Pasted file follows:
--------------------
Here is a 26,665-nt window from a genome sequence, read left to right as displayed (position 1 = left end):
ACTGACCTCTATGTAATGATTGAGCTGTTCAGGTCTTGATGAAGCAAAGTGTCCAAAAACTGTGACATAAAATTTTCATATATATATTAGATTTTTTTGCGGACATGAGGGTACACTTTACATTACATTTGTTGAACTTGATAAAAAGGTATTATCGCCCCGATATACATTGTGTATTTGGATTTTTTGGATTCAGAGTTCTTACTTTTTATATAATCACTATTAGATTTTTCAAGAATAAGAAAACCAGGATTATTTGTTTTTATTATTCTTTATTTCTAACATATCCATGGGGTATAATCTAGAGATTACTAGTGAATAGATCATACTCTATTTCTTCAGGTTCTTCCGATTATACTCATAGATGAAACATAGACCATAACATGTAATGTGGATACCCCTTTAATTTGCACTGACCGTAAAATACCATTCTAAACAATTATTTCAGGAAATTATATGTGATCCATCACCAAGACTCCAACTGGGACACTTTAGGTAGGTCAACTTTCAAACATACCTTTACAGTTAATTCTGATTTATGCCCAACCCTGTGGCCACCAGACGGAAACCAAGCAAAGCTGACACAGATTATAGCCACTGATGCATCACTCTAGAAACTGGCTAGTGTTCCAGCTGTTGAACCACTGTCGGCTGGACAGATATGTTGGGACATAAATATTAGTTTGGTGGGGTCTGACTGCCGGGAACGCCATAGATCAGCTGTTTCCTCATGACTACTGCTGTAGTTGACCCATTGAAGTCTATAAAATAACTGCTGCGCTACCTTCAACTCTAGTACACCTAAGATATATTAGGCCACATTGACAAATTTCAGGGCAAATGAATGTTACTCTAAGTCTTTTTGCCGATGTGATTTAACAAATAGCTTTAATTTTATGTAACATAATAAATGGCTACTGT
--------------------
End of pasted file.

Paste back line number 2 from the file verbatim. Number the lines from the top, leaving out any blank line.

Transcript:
ACTGACCTCTATGTAATGATTGAGCTGTTCAGGTCTTGATGAAGCAAAGTGTCCAAAAACTGTGACATAAAATTTTCATATATATATTAGATTTTTTTGCGGACATGAGGGTACACTTTACATTACATTTGTTGAACTTGATAAAAAGGTATTATCGCCCCGATATACATTGTGTATTTGGATTTTTTGGATTCAGAGTTCTTACTTTTTATATAATCACTATTAGATTTTTCAAGAATAAGAAAACCAGGATTATTTGTTTTTATTATTCTTTATTTCTAACATATCCATGGGGTATAATCTAGAGATTACTAGTGAATAGATCATACTCTATTTCTTCAGGTTCTTCCGATTATACTCATAGATGAAACATAGACCATAACATGTAATGTGGATACCCCTTTAATTTGCACTGACCGTAAAATACCATTCTAAACAATTATTTCAGGAAATTATATGTGATCCATCACCAAGACTCCAACTGGGACACTTTAGGTAGGTCAACTTTCAAACATACCTTTACAGTTAATTCTGATTTATGCCCAACCCTGTGGCCACCAGACGGAAACCAAGCAAAGCTGACACAGATTATAGCCACTGATGCATCACTCTAGAAACTGGCTAGTGTTCCAGCTGTTGAACCACTGTCGGCTGGACAGATATGTTGGGACATAAATATTAGTTTGGTGGGGTCTGACTGCCGGGAACGCCATAGATCAGCTGTTTCCTCATGACTACTGCTGTAGTTGACCCATTGAAGTCTATAAAATAACTGCTGCGCTACCTTCAACTCTAGTACACCTAAGATATATTAGGCCACATTGACAAATTTCAGGGCAAATGAATGTTACTCTAAGTCTTTTTGCCGATGTGATTTAACAAATAGCTTTAATTTTATGTAACATAATAAATGGCTACTGT